We are told, we say, nothing of the early life, the early training, or directly, of the character of Elijah. He appears suddenly before us as the messenger of God’s wrath. Like his great antitype—who was greater, our Lord being witness, than even he—he is a voice from the wilderness crying the one word, Repent! He is the human embodiment of the wrath of God. Wherever he goes destruction accompanies him. Drought, fire from heaven, floods of rain, death for the enemies of God, follow hard on his footsteps. He is embodied law. And as such he is a swift witness, against his people. Obedience, repentance, strict account, these form the essence of his message.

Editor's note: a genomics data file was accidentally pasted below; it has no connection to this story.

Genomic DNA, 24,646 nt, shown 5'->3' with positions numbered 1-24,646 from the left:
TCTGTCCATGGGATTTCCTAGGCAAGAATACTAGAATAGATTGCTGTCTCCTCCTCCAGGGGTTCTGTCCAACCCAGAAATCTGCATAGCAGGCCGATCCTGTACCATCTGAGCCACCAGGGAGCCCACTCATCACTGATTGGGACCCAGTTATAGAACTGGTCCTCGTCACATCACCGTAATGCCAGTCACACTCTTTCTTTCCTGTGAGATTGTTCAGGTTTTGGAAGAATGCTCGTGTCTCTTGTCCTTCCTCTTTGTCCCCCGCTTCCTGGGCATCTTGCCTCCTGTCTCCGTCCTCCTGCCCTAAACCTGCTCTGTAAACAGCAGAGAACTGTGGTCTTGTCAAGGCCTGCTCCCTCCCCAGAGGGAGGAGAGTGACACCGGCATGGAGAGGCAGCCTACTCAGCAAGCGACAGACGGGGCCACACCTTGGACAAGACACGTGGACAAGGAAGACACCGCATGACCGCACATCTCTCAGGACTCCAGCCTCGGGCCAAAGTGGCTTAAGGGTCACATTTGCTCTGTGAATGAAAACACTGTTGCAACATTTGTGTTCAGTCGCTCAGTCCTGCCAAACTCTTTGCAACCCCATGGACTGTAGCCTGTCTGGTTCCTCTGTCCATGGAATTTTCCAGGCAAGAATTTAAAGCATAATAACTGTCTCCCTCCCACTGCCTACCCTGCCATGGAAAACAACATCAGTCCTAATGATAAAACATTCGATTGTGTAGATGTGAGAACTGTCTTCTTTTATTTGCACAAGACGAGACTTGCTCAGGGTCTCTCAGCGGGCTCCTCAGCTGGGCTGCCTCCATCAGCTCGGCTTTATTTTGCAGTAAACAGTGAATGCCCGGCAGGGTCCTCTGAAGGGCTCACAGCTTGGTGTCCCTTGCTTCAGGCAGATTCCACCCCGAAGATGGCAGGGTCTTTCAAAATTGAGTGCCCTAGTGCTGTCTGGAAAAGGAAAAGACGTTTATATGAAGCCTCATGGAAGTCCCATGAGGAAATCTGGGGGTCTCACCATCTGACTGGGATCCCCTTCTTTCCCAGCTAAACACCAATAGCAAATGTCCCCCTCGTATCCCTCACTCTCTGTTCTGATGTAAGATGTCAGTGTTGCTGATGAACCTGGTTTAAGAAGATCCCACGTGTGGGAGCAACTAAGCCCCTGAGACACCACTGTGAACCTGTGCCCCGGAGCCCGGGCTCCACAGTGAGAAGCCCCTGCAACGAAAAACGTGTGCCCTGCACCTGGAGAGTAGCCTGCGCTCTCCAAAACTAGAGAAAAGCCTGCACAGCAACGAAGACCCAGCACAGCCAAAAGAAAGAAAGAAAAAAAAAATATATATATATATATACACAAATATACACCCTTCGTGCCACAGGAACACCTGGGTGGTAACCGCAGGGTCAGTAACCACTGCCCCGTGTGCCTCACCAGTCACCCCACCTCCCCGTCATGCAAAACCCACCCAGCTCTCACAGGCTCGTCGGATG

God chooses appropriate instruments for His work. And we have reason to believe that the sternness of Elijah’s mission was matched by the sternness of his aspect and the sternness of his character. We are therefore justified in having said that he was, not merely the messenger of God’s law and wrath, but their embodiment. He was by natural disposition, as framed under providential circumstances, and by virtue of the side of God which he had as yet apprehended, nothing loath but rather naturally inclined to act as the witness of God against his people, well-fitted to call down the vengeance of God upon them and to delight in the overthrow of His enemies. He was in danger of thinking of God only as a lawgiver and the just avenger of His wounded honour. Hence arose the necessity of the training of the prophet. Every incident of his career, as it is recorded for us, entered into this training. As we cast our eye over it, we observe that what Elijah needed to be taught was (1) dependence on God; (2) fellowship with man in his sufferings; (3) confidence in God’s plans; and (4) a sense of their essential and broad mercifulness.